Study of break down of thin hard surface coatings with emphasis on finite element simulations

  • Danckert, Joachim (Project Participant)
  • Faurholdt, Torben Gade (Project Participant)
  • Ram, Anantha (Project Participant)

    Project Details

    Description

    The first part of the Ph.D. work presents the identification of a multi-linear stress strain law for AISI M2 tool steel (High Speed Steel - HSS) which enables the determination of the critical stress and strain components which lead to the failure of Titanium Nitride (TiN) coating, coated on to it. The procedure of identification relies on an inverse method where Rockwell indentation experimental characteristics (profiles obtained under successive load indentations by means of a profilometer) are matched with the profiles obtained by Finite Element (FE)-simulation of the indentation process using LS-Dyna non-linear implicit FE-code and the Ximcor inverse modelling/optimization program. Radial cracks, observed in the coating due to indentation, tends to arrest at characteristic length (Lc). The stress/strain condition in the coating at these lengths are the critical stress/strain components "just" required to break the coating and it is calculated explicitly. Lc for a 1500N load indentation is measured by the use of Scanning Electron Microscopy (SEM). By using the identified stress-strain law in a 1500N load indentation FE-simulation, the substrate strains (small strains) are computed at Lc. They are then used in calculating the stresses (nett maximum tensile stress) in the coating assuming it to be elastic and under plane stress condition. The obtained results are compared to earlier works and they serve as limiting values/failure criterion. The result (nett maximum tensile stress) is used in finding the load bearing capacity of the TiN/HSS coating-substrate system under normal loading and sliding of abrasive particles. The second part of the Ph.D. work presents the investigation of elastic stresses developed in the work piece material due to impact and sliding of abrasive particles in tribological contact situations. LS-Dyna implicit finite element analysis is used to investigate these contact stresses in the work piece material under imposed Hertzian pressure loading. At first the predicted stress field is compared with analytical solutions under both normal and frictional tractions. The model is parametric and built in LS-Ingrid in terms of contact width ?a?. Application of Hertz pressure with frictional tractions is one of the issues of this study. The study is a preliminary step in the extension of the model where the work piece will be modelled with a thin hard layer/coating (TiN) under the same contact situations. A study of the load bearing capacity of TiN/HSS system compared to the uncoated one is done. The nett maximum tensile stress calculated from the first part of the Ph.D. work is used as a check in the study. An investigation of the optimal thickness of TiN coating on the HSS steel is discussed. The third Part of the Ph.D. utilizes the know-how of inverse modelling in Part I and the modelling method as in Part II to present the idea of a new way of identifying the residual stress and the Young?s modulus of a hard thin coating like TiN on elasto-plastic substrates like HSS. The method assumes a) ultra micro/nano indentation experiments (range of 10 - 200 mN) using Ultra Micro Indentation Systems (UMIS) a trademark product of Commonwealth Scientific and Industrial Research Organization (CSIRO), Australia, b) axi-symmetric FE-simulation of the same and c) inverse modeling technique. The basic idea of the inverse modeling is to combine the experiments and the FE-simulations through an optimization scheme, so as to identify the optimum design variables/parameters (the residual stress and the Young?s modulus of the coating) which minimize the error between the experimental data and the FE-data. The experimental data and the FE-data are the profiles obtained under a selected critical load which can be obtained by Atomic Force Microscope (AFM) scanning. The FE-simulation involves a coupled thermal and structural analysis. The thermal part creates a equi-biaxial residual stress in the coating and the structural part only involves the mechanical loading. The chapter only presents the idea, i.e., the numerical part and the experimental data is presently assumed as synthetic data. The project was finalised in 2004. (Anatha Ram, Joachim Danckert, Torben Gade Faurholdt, Department of Production, AAU)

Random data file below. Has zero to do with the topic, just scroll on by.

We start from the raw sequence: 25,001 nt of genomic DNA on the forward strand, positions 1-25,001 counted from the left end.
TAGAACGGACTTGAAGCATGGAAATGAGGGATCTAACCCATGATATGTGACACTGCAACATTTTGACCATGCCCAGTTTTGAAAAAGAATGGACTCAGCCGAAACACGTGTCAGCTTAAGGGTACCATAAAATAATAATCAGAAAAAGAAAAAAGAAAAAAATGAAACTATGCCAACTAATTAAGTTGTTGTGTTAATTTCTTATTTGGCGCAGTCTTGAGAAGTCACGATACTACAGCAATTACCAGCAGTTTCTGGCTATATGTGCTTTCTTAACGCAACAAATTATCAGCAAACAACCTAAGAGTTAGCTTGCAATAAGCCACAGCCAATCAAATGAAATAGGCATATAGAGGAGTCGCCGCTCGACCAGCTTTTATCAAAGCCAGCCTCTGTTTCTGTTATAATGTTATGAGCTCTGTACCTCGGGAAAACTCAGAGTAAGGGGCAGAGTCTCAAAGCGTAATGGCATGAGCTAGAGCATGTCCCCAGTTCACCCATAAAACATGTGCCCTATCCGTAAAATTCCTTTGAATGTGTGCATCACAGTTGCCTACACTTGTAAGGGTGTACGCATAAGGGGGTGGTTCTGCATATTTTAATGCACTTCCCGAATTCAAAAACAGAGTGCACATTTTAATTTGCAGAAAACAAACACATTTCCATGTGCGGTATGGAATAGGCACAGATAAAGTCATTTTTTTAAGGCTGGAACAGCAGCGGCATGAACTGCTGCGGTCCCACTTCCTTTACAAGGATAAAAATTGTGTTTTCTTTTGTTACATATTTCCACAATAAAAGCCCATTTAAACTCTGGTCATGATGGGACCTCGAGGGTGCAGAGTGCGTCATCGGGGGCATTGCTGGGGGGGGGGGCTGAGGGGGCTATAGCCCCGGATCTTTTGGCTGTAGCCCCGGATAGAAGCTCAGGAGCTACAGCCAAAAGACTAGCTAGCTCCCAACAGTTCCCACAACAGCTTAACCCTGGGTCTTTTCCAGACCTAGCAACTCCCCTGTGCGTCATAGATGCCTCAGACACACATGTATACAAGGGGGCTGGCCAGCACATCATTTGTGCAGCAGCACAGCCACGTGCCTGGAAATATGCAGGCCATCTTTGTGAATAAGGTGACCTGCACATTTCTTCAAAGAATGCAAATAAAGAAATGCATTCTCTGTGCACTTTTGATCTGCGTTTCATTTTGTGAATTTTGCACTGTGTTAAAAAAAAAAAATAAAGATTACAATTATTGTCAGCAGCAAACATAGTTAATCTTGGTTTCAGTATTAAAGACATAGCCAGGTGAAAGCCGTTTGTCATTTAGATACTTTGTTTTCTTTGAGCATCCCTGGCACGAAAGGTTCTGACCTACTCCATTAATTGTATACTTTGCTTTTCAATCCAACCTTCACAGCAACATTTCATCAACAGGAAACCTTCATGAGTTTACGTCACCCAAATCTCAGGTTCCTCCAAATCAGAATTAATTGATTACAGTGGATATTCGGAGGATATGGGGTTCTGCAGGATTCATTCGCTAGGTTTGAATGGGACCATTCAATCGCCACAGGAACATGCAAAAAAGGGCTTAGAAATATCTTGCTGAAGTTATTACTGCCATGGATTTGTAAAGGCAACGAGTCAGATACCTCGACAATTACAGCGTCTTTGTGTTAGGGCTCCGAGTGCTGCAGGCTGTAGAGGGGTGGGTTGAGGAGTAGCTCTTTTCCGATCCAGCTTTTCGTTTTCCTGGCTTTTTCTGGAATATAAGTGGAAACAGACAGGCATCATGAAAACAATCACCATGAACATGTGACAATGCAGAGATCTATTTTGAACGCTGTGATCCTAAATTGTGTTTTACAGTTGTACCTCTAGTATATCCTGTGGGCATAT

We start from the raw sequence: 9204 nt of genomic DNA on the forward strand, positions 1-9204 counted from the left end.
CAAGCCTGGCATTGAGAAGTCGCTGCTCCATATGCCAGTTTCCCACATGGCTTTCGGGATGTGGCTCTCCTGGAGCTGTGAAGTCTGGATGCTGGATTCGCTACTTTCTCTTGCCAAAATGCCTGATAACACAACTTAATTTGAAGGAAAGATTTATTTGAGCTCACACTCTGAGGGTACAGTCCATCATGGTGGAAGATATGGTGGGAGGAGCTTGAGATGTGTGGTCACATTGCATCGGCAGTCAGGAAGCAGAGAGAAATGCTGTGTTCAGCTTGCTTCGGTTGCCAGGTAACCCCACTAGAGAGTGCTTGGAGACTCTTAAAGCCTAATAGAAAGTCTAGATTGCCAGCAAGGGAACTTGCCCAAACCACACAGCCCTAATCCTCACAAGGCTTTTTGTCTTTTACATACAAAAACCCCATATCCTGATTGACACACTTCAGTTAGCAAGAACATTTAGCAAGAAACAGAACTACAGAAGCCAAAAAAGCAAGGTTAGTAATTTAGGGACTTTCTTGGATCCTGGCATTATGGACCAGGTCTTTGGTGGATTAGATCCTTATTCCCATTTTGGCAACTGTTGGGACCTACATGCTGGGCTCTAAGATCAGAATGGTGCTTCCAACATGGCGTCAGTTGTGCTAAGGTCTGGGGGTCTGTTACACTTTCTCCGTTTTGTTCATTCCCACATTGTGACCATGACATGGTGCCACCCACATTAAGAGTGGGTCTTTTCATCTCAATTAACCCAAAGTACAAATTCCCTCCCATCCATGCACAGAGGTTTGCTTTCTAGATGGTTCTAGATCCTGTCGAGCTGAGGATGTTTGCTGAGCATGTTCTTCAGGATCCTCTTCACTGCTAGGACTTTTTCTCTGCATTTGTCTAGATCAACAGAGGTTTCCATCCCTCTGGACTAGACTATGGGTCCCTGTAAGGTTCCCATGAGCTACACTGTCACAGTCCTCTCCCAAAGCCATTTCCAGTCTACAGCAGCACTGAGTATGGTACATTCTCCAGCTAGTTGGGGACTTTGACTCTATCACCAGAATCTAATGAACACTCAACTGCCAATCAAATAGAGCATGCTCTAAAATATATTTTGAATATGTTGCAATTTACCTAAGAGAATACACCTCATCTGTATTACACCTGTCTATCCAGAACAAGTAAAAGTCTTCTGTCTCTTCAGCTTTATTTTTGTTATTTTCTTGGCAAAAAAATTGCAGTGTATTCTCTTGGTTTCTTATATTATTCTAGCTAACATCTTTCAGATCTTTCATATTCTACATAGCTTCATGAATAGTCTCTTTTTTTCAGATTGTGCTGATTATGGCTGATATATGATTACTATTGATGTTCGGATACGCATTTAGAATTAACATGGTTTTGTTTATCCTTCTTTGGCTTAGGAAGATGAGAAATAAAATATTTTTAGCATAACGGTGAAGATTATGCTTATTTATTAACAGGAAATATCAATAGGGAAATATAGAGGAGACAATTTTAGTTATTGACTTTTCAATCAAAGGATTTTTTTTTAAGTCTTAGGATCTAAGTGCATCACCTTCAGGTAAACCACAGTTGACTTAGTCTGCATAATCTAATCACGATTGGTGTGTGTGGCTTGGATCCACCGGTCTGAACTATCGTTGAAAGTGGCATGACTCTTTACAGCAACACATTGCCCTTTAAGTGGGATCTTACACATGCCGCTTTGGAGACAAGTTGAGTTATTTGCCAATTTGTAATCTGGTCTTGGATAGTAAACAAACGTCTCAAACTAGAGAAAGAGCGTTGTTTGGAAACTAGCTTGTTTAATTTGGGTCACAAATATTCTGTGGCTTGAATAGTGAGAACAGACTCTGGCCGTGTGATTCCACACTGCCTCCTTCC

StatusFinished
    Effective start/end date31/12/200431/12/2004